We look at some of Europe's finest train stations, and see how they've changed over the years.
Few would deny the thrill of travelling by train, and arriving at your destination in the heart of the city, but how much has the experience changed over the years? We know that modern trains are a world apart from their steam-powered ancestors, but what about the train stations? We've gathered these fascinating images, old and new, showing how Europe's railway stations have been transformed over time.
Luzern Station, Switzerland
Then: This old postcard of the main station in Luzern shows the distinctive cupola that sets it apart from others.
Luzern Bahnhof from rarepostcard.com.
Now: The glass and stone facade is all that remains of the grand station that once stood on the banks of Lake Lucerne. A new modern building now accommodates the trains that serve this lake-side station.
Gare d'Orsay, France
Then: Opened in 1900, Gare d'Orsay was the first electrified urban rail terminal in the world. But it has a rich history going back much further than that, as the grandeur of the building indicates. The site was originally known as the Palais d'Orsay, and housed the offices of France's state council.
Now: In 1939 the station became unsuitable for modern trains and the wrecking ball loomed. But in a stroke of good thinking the French government had the building listed, and in the 1970s converted it into an art museum. Quite the transformation!
Interlaken West, Switzerland
Then: When it was built, Interlaken West was the only station serving the area, and was thus known simply as 'Interlaken station'.
Now: As more and more railway stations were built to serve the Swiss canton Bern, the station was renamed Interlaken West. But the imposing building remains largely unchanged.
Madrid Atocha, Spain
Then: When it was first inaugurated in 1851, the station we now know as Madrid Atocha station was known as Estación de Mediodía.
Now: A fire destroyed Estación de Mediodía and it was rebuilt in 1892 in the same style in wrought iron, and renamed Atocha, after a nearby basilica. Though seemingly unchanged from the outside, the addition of a sub-tropical garden on the main concourse in 1992 sets the modern station apart from its former self.
Basel Station, Switzerland
Now: As can be seen from the picture below, not much has changed, although where there once stood a fountain you'll find tramways to explore the now much larger city of Basel.
Roma Termini, Italy
Then: The first incarnation of Roma Termini, Rome's largest and most central station, was completed in 1874 and was almost too big for the Papal State (which was home to just over 180,000 inhabitants). However, in fewer than fifteen years it had already proved inadequate for Rome's ever-increasing railway traffic and a series of enlargements began.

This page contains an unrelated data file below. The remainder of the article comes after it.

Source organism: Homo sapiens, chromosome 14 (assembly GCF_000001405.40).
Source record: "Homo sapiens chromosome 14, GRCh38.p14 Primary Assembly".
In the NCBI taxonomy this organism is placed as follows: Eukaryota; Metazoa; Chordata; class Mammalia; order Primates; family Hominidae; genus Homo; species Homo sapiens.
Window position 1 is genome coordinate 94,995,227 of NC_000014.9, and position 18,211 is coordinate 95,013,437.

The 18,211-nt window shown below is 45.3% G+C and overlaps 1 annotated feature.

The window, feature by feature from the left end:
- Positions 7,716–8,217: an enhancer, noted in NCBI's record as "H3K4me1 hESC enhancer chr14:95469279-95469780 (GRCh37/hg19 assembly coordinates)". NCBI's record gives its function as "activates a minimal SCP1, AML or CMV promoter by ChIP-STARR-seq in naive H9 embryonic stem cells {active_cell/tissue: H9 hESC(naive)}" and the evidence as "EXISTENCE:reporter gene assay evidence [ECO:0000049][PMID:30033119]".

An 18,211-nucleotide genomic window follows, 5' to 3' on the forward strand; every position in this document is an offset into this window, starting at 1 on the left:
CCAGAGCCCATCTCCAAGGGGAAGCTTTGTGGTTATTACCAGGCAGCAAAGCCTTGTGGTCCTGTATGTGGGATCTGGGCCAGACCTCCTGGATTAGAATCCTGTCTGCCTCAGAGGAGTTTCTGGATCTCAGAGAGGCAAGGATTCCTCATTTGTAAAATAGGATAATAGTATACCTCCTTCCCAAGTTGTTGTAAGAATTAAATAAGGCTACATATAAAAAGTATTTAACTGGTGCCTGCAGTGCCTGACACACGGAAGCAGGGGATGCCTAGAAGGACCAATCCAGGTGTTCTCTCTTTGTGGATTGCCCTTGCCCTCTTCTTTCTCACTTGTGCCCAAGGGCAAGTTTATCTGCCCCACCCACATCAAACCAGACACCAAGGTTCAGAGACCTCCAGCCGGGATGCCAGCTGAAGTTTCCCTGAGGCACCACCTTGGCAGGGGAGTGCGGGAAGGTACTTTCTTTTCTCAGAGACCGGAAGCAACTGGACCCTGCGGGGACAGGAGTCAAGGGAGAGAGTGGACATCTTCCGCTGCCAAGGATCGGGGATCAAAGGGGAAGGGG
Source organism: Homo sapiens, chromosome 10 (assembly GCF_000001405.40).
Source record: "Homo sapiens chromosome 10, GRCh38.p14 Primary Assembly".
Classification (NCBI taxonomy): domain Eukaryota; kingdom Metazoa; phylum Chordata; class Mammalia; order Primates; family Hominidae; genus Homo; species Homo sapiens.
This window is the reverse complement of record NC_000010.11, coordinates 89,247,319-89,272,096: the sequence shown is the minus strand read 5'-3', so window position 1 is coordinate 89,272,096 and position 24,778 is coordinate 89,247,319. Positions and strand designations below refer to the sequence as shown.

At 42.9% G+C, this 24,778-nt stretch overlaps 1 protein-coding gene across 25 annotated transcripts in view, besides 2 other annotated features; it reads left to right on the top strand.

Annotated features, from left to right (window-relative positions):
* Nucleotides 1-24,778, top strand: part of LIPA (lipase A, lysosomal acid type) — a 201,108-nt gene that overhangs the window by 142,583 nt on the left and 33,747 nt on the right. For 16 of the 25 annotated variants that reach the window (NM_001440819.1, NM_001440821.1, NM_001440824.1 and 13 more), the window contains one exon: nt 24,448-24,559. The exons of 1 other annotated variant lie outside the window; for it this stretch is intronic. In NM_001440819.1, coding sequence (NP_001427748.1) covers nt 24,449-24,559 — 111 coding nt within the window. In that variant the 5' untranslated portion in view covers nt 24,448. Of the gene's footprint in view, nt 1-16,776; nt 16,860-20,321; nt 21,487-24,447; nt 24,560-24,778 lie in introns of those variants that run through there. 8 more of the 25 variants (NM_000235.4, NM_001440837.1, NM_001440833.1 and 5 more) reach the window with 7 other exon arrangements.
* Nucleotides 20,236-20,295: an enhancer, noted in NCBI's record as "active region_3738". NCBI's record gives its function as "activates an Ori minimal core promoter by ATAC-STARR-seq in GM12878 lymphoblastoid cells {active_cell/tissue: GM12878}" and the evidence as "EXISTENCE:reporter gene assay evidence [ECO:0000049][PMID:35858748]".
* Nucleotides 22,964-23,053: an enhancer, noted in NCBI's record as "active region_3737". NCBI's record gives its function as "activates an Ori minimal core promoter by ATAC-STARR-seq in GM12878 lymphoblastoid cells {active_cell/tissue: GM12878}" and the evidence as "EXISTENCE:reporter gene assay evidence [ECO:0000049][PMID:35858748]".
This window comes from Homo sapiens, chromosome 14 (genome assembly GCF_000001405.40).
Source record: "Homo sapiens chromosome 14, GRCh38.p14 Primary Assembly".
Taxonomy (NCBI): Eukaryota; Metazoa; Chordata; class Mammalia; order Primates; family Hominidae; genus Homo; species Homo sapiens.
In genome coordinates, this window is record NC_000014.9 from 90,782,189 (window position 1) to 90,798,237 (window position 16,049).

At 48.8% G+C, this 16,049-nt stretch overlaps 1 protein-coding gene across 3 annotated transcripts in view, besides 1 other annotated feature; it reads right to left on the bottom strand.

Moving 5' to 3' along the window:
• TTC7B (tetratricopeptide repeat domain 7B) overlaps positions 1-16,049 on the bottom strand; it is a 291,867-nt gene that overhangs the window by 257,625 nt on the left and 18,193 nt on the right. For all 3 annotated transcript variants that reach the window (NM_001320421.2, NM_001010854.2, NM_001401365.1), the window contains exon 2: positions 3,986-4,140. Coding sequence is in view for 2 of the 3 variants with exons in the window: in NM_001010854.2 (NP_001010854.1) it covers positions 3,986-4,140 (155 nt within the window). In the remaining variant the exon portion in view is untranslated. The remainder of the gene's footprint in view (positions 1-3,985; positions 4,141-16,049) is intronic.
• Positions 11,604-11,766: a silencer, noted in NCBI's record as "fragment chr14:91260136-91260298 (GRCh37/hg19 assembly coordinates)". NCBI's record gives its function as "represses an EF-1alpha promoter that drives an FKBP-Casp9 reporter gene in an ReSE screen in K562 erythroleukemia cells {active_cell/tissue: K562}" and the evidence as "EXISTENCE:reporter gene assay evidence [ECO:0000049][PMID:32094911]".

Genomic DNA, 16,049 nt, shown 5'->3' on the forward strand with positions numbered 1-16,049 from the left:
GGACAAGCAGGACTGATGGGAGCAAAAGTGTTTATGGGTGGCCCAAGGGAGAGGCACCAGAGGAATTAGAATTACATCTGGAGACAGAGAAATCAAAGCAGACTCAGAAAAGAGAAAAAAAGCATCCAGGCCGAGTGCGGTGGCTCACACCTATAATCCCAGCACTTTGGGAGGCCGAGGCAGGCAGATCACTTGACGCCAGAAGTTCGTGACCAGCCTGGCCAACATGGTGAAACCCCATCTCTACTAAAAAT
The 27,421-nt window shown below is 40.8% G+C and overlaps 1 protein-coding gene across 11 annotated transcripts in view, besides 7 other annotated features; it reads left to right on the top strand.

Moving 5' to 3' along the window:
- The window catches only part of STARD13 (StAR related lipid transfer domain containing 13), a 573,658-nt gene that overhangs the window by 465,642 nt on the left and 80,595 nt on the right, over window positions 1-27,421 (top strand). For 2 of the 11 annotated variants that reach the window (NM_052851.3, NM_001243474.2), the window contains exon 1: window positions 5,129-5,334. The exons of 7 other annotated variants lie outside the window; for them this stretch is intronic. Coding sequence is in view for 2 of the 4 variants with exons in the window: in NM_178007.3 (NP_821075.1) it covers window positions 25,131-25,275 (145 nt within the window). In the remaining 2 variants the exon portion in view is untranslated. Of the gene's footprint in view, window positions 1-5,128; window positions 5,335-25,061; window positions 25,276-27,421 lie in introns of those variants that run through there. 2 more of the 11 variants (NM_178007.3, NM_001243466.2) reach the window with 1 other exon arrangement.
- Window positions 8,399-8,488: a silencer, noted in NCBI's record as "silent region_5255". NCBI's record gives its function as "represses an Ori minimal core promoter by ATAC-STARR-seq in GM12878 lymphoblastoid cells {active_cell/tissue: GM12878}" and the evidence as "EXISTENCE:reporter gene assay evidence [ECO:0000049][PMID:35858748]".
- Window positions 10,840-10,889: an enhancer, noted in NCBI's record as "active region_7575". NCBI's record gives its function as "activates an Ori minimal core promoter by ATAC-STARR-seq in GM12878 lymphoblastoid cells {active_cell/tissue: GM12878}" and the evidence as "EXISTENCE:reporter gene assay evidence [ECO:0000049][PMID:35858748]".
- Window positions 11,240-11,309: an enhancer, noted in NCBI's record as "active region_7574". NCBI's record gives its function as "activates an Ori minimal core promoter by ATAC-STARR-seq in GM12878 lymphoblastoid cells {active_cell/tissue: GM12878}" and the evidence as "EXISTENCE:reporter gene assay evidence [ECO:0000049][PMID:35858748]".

Roma Termini from Roma Segreta.
Then again: In 1947, plans to modernise and expand the station were opened up to competition. The result was a prime example of 'rationalist' architecture, which celebrated the functional aesthetic that was popular at the time.
Roma Termini by Angelo Trusiani.
And now: The modernist curves and gravity-defying cantilevered design still remain and gave rise to a modern day nickname, the 'dinosaur'.
King's Cross Station, UK
Then: In 1851 the station at King's Cross didn't have enough capacity to accommodate the stampede of visitors to the Great Exhibition, so a temporary station was built next door. "The London Temporary Passenger Station" remained for some years, later being converted into a potato warehouse as the permanent station established its place as the London hub for the Great Northern Railway Line.
King's Cross Station from London Reconnections.
Now: In 2005 a £500 million restoration project begun, scheduled for completion by the end of 2013. Earlier this year, another "temporary" station feature was removed at long last (this one lasted 40 years), bringing the new station design closer to completion.
King's Cross Station's public square from RailStaff.
St Pancras International, UK
Then: When it opened, the arched Barlow train shed in London was the largest single-span roof in the world.
Now: As part of the station renovation, 20,000 litres of "Barlow Blue" paint were commissioned to repaint the ironwork and restore the station's former glory.
St Pancras Station by Przemysław Sakrajda licensed under the Creative Commons Attribution-Share Alike 3.0 Unported.
Berlin Hauptbahnhof, Germany
Then: When it opened in 1871, the architecture for Berlin's Lehrter Bahnhof station was ahead of its time. Built in the French neo-Renaissance style, it was known as a 'palace among stations'.
Berlin Hauptbahnhof from Wikimedia.
Now: After the fall of the Berlin wall, a new reunified transport plan for Berlin was put together, culminating in Berlin Hauptbahnhof. The new station opened in 2006 on the site of the old Lehter Bahnhof station.
Berlin Hauptbahnhof by Ansgar Koreng reproduced with thanks under CC BY 3.0 (DE)
Lille Flanders, France
Then: Construction ended in 1892 for Lille Flanders station. The station facade once belonged to Paris's Gare du Nord and was dismantled and rebuilt in Lille at the end of the 19th century, with the addition of a large clock.
Now: Lille station still looks just as grand as it ever did!
Rostock Hauptbahnhof, Germany
Then: Rostock station was first opened in 1886, operating a combined railway/ferry line to Nykøbing Falster in Denmark.
Rostock Hauptbahnhof 1920 - public domain from Wikipedia.
Now: The station was heavily damaged in WW2 which saw extensive modernisation to the building after Germany was reunified.